Gritty boots pressed against my teeth. Krissy said, “You never told me what absurd means,” she said.

That was true. I’d forgotten already. <Absurd means deserving of derision or mockery. See also ridiculous, silly or frivolous.>

“So it is like stupid.” She kicked my left lower tusk. “I guess I’m all those things. I’m stupid, and silly, and ridiculous.”

Kick, kick, kick, kick. Every syllable.

<Ow. If you keep doing that, I will call someone to take you away.>

Silence. Snuffling. “Go ahead. I don’t like it here anymore. I hate being too stupid to do magic.”

<Who told you magic was about brains? That’s absurd too. Magic is about spirit. You can’t do magic because you’re a Patron, that’s all. It’s how life works.>

Krissy kicked my other tusk, gently. “I don’t want to be a Patron if it means forgetting magic. I don’t want that. I want to make dancing snowmen, and learn to read books, and grow up and work in the library so I can come at night to watch you collect starlight.”

Her breath hitched, and her voice got very small, at the end.

I’m a gargoyle, not a monster. I may be made of stone, but let me tell you, there’s no force on heaven or earth as powerful as the cry of a heartbroken child. It could move mountains. It moved me, that’s for sure. She’d shared banana with me. How could I send her away in tears?

Short answer: I couldn’t.

She might only be a Patron, but when I thought about it, there were no Rules against Patrons doing magic. If one could do magic, one became a Page and then a Librarian. Patrons couldn’t, and that was that. One did not become the other. That didn’t mean it was impossible. Only one thing in the universe was Unchanging, and it surely wasn’t a mortal’s state of being.

No matter what happened next, my siblings and I were going to get a good few decades of debate over the existence of this epistemological loophole.

Meanwhile, I had an unhappy kid to console. <Stop sniveling. Please remove yourself and stand where I can see you.>

Hiccupping and scuffling led to crunching across gravel. Krissy picked up the banana carcass along the way and put it in her pocket, and my heart got all mushy inside, seeing that. A Patron who picked up after herself. Miracles did happen. She wiped at her eyes and frowned up at me. “I didn’t mean to upset you, Grawlix. I’ll come to visit until I forget, I promise. And I’ll bring you your own banana, next time.”

I said <I might be able to help. Even if I can’t, you can visit any time, with or without bananas.> Although she wouldn’t. Patrons stopped playing, when they reached a certain age, or so the research on file indicated. <Today, if you’re willing to listen hard and do exactly what I tell you, we might be able to make snowmen dance together.>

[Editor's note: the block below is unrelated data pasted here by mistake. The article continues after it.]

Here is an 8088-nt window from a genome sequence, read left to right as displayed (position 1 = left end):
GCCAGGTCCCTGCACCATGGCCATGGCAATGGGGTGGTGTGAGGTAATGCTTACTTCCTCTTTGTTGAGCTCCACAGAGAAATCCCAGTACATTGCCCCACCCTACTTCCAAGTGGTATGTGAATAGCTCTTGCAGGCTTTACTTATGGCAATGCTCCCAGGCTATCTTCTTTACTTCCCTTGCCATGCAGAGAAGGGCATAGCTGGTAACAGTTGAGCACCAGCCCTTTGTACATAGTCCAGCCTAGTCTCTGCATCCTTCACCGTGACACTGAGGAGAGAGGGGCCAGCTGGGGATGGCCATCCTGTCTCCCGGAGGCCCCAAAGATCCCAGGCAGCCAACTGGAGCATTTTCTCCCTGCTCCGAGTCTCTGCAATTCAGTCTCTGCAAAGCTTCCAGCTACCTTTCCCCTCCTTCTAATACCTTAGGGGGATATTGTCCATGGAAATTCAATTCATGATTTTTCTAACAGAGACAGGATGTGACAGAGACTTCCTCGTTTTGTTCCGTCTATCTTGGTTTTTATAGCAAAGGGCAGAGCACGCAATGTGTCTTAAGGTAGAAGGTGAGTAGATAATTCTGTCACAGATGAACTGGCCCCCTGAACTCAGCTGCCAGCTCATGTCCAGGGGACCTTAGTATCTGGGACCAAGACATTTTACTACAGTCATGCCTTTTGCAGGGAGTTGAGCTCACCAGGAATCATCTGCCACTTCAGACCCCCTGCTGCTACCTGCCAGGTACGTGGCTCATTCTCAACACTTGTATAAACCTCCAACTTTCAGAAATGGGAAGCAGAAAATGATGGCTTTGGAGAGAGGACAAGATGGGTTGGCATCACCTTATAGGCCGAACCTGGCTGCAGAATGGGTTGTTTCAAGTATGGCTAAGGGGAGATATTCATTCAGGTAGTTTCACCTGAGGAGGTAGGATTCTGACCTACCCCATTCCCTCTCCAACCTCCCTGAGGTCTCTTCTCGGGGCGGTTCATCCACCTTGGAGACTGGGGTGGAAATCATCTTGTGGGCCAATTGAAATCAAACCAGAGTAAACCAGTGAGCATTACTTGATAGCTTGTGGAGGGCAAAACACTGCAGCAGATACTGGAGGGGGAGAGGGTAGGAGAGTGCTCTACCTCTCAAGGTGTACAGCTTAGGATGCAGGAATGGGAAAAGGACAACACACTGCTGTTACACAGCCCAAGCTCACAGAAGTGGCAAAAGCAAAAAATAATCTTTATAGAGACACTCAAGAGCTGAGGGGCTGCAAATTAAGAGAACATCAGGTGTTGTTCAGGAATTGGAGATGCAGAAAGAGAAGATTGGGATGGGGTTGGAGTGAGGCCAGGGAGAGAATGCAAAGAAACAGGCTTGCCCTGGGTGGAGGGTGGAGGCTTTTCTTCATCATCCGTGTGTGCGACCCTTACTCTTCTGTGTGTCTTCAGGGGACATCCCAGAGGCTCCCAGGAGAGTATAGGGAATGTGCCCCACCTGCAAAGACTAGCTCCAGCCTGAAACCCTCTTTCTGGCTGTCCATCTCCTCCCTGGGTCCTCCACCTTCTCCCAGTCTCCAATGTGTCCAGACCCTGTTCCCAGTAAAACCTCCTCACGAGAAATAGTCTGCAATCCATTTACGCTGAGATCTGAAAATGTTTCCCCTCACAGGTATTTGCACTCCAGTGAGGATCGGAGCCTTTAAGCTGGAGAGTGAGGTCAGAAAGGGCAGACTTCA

That would make a nice beginning, I thought, and Krissy showed all her defective little teeth at me in a big grin. “Really, truly?”

<Really, truly. Is that a yes? You’ll do exactly what I tell you?>

“If it means I get magic, yes! You can give that to me? Will it hurt?”

<I don’t know. I need to make a call first.>

Gargoyles channel power. We don’t control it, and we don’t direct it. Librarians do, and Administrators of course. What I wanted to do, though—this was out of their league too. None of us on the lower planes handle States of Being. This kind of philosophical paradigm shift would take the work of a Higher Power.

So, I called on the Powers. It’s another thing gargoyles can do.

All the records indicated that there would be a wait to get an issue like this into the queue for resolution. I was prepared for a delay involving explanations, consultations, passing to other Powers for discussion, and then lots and lots of specific instructions about prayers, drawings, and rituals. Sometimes there was singing. I expected to receive a lecture and a liturgy and maybe a hymnal.

I was wrong. Someone Up There must’ve already had an eye or six hundred on little Krissy, because no sooner did I pass along my request than an answer came back. A shaft of white light lanced down from the sky and struck the kid like a bolt of lightning.

If I’d known she was going to scream, I never would’ve made my offer to her, because the kid had a set of lungs on her fit to call down Judgment Day. At least she only had time to scream once. One long shriek, and it was done.

She sat down on the gravel and sat there blinking. The sky felt dark without the light of Heaven coming down. My ears rang with the sound of more than Krissy’s screams. The music of the sphere went silent again, and I strained to catch the last echoes.